Pregnancy and Delivery

You and your baby will be closely monitored throughout pregnancy to watch for signs of complications. Risks during pregnancy include miscarriage and the need for a cesarean delivery, especially in cases involving a large encephalocele.

We recommend delivery at a hospital with the expertise and resources required to optimize outcomes for newborns with neural tube defects, including the highest level neonatal intensive care unit (NICU).

Our Fetal Center team works closely with pediatric experts from Texas Children’s Hospital, including a multidisciplinary team of craniofacial specialists dedicated to treating children with skull abnormalities, ensuring the best possible care for your baby every step of the way. Texas Children’s is consistently ranked one of the best children’s hospitals in the nation by U.S. News & World Report.

Treatment After Birth

Babies born with encephalocele typically require surgery after birth to move the protruding portion of the brain back into the skull and close the opening.

The timing of surgery will depend on the severity of the defect and the baby’s condition at birth. In complex cases, multiple procedures may be needed to repair the defect in stages. Babies who develop hydrocephalus, or excess fluid in the brain, will require a shunt (a hollow tube) surgically implanted in the brain for drainage.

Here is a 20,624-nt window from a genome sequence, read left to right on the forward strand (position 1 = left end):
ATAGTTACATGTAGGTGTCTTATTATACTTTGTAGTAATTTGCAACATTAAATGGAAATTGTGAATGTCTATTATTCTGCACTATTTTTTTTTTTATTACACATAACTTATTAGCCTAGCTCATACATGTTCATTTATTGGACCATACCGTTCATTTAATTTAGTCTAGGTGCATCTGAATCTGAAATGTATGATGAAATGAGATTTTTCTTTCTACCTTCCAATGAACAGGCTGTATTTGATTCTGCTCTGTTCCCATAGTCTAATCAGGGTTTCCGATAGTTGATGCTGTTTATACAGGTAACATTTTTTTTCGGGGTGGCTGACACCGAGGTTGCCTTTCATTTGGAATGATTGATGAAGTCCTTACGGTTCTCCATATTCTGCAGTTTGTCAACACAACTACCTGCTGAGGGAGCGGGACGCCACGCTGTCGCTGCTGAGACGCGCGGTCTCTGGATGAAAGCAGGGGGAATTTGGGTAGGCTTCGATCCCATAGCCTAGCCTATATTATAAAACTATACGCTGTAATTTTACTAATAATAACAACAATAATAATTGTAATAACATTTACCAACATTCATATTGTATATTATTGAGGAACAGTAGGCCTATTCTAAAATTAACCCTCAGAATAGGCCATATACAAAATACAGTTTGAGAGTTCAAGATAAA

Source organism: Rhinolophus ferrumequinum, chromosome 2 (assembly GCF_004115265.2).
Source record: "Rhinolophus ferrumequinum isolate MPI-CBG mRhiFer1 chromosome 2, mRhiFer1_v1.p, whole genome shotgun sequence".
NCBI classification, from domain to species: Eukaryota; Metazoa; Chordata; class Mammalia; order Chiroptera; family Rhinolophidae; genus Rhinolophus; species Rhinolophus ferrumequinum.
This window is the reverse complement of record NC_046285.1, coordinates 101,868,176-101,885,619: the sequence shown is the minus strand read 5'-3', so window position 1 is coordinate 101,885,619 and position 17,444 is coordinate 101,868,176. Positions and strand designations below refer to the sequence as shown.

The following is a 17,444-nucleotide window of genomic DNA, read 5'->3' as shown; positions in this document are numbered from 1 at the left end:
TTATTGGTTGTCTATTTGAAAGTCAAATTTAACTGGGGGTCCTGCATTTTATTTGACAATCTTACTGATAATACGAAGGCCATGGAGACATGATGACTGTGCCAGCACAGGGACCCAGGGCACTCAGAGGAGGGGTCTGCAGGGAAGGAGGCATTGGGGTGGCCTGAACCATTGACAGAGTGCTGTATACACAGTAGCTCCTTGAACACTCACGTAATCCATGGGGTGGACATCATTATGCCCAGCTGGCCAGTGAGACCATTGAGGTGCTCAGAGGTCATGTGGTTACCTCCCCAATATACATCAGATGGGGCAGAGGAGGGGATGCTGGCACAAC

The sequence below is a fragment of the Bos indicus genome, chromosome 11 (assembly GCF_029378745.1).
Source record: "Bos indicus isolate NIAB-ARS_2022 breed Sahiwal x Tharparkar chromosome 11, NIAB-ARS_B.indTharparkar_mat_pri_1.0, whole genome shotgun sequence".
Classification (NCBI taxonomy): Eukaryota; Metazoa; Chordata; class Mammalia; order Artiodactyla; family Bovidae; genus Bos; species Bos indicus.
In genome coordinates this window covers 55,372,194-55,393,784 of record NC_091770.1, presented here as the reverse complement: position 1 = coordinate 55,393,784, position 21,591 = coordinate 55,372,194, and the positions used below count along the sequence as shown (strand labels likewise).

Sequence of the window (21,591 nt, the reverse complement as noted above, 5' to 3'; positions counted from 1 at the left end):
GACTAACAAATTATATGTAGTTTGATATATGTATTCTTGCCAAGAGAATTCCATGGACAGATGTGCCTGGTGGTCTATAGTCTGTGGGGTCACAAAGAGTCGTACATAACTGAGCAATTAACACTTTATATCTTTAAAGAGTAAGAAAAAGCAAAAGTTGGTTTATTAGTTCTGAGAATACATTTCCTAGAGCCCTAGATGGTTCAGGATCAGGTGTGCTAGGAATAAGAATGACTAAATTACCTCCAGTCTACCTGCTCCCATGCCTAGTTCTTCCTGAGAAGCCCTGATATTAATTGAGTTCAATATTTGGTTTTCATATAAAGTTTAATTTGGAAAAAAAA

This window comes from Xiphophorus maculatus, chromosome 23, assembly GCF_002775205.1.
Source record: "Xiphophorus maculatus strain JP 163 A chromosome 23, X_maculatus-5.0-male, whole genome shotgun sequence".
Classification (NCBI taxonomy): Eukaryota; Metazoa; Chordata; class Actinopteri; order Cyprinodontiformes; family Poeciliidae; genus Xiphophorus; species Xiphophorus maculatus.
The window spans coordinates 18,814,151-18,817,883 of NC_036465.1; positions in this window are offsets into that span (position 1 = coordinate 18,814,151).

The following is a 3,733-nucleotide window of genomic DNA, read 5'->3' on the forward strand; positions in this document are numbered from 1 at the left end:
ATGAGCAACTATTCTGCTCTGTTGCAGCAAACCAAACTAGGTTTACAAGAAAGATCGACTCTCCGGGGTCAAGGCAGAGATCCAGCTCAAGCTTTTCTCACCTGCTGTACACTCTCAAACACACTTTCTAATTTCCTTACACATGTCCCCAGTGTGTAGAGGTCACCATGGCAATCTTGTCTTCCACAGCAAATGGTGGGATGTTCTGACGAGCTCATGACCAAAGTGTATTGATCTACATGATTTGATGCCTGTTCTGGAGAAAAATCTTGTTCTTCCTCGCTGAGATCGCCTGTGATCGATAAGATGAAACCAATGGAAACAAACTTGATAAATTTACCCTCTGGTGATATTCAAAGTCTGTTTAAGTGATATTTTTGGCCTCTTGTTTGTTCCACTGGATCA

Additional treatment and long-term care will be based on the needs of each child.

Postnatal Care Team

A unique and distinct advantage for mothers delivering at Texas Children’s Pavilion for Women is our location inside one of the largest and most renowned children’s hospitals in the world, for seamless access to the critical care services and specialists your child may need.

For babies with encephalocele, this means no transfers during critical postnatal periods. It also means that the pediatric specialists responsible for treating your child have been an integral part of their care team since before birth.

Your baby’s postnatal care team may include:

Why Texas Children’s Fetal Center?

  • A single location for expert maternal, fetal and pediatric care. At Texas Children’s Hospital, you and your baby receive the specialized care required for the diagnosis and treatment of encephalocele all in one location, including immediate access to our level IV NICU, if needed.
  • A skilled, experienced team with proven outcomes. We have a dedicated team of maternal-fetal medicine specialists, neonatologists, fetal imaging experts, pediatric neurosurgeons, and others who work in concert to care for you and your baby every step of the way, using proven protocols we’ve developed over the years. With their combined expertise and unified approach, this remarkable team offers the best possible care for babies with encephalocele.
  • We care for your child’s needs at every stage of life. Our comprehensive approach starts with your first prenatal visit and continues through delivery, postnatal care, and childhood, thanks to one of the nation’s leading teams of fetal and pediatrics specialists for the treatment of rare neural tube defects.

For more information or to schedule an appointment,

call Texas Children’s Fetal Center at 832-822-2229 or 1-877-FetalRx (338-2579) toll-free.

Our phones are answered 24/7. Immediate appointments are often available.